Creative Ideas For Repurposing Empty Fish Tanks – Easy DIY!

Updated: | Author: Brad Javernick | Affiliate links may be present.

There is something very satisfying about recycling an old piece of furniture and finding a new use for it. If you’re looking to repurpose a fish tank, there’s no shortage of options to breathe new life into it.

Whether you want a decorative new end table or a practical miniature ecosystem, there is a wide range of creative and unusual ideas for repurposing an old fish tank.

Decorative Ideas

If you can’t bring yourself to throw away a perfectly good tank just because you have an aquarium without fish, consider turning it into a new piece of decor for your home.

End Table or Coffee Table

If the structural integrity of the tank is still good and the glass doesn’t have any scratches, consider turning your old tank into a coffee table or end table.

You can make the theme whatever your heart desires. Purchase some decorative rocks, like these glow-in-the-dark ones, and some LED lights for a mystical garden theme. Or fill it with sand and shells for a beach theme.

Once you’ve filled the empty tank with your decorations, create a wood frame to place around it and add the top of the table. It’s not recommended to place the table top directly on the tank, as it could lead to it shattering.

Display Case

This is another simple idea and works well if you’re a collector of certain items or you have memorabilia you’d like to display.

Create your own museum-style display case by just arranging your items on the bottom of the tank. You can add wallpaper, lights, or paint the back panel to add your own touch. You can also glue down certain items to the bottom if you want to prevent them from moving.

Mount it on a wall using appropriate hardware, or keep it on a sturdy hallway table so you can show off your new creation.

Lightbox or Fairy Garden

This is a fun rainy day activity for kids, but lightboxes can also be used for permanent decor as well. Have them cut out shapes and designs on construction paper or use a pencil to poke holes in the paper to spell out their names.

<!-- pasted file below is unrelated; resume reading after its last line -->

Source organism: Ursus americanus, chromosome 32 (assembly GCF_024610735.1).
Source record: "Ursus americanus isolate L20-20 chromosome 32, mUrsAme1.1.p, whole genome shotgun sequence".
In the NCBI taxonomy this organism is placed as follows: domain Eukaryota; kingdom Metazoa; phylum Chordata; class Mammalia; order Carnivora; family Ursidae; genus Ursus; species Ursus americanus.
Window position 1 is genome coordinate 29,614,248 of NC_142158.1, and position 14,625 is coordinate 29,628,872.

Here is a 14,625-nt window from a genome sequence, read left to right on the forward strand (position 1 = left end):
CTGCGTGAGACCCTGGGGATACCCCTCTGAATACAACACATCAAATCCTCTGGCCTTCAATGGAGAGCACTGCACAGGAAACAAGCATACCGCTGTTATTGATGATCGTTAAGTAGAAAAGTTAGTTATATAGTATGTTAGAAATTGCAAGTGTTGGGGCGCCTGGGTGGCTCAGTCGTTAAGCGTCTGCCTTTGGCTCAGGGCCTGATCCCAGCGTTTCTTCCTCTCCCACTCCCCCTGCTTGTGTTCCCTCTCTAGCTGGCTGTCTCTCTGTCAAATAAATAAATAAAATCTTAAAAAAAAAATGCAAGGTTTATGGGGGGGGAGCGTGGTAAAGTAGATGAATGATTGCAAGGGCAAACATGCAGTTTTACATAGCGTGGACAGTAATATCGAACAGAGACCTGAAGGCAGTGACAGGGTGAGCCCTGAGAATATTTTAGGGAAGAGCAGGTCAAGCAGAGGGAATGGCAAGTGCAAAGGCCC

Either glue or tape the paper on the inside of the tank, put the top back on, and add rope lights.

To turn your lightbox into a fairy garden, leave one pane of glass untouched and add whimsical elements like fairy figurines, plastic flowers, fake mushrooms, and rocks. Also, opt for delicate string lights instead of thick rope lights.

Then just turn off the lights and watch it glow.

Chandelier

This one requires a bit more work but the end result is stunning. Create a glass cage to envelop hanging lights to give your dining room an instant facelift. It’s important to note that the hardware you use needs to be able to withstand the weight of the fish tank.

You can either purchase a handful of decorative hanging lights or if the tank is large enough to fit around your current fixture, remove the bottom pane of glass and attach a sturdy cord to each of the four corners. Hang it up and you’re done!

Table Centerpiece

This works well if you’ve got a smaller, shorter empty fish tank. If you want, you can remove the bottom of the tank but it’s not always necessary. Purchase some stencils and glass paint to create any kind of design you want.

Place it around decorative candles for a modern farmhouse aesthetic. You can also swap out the decorations for seasonal ones, making them easily coordinate with your other holiday decorations.

Unusual Alternative Uses for Fish Tanks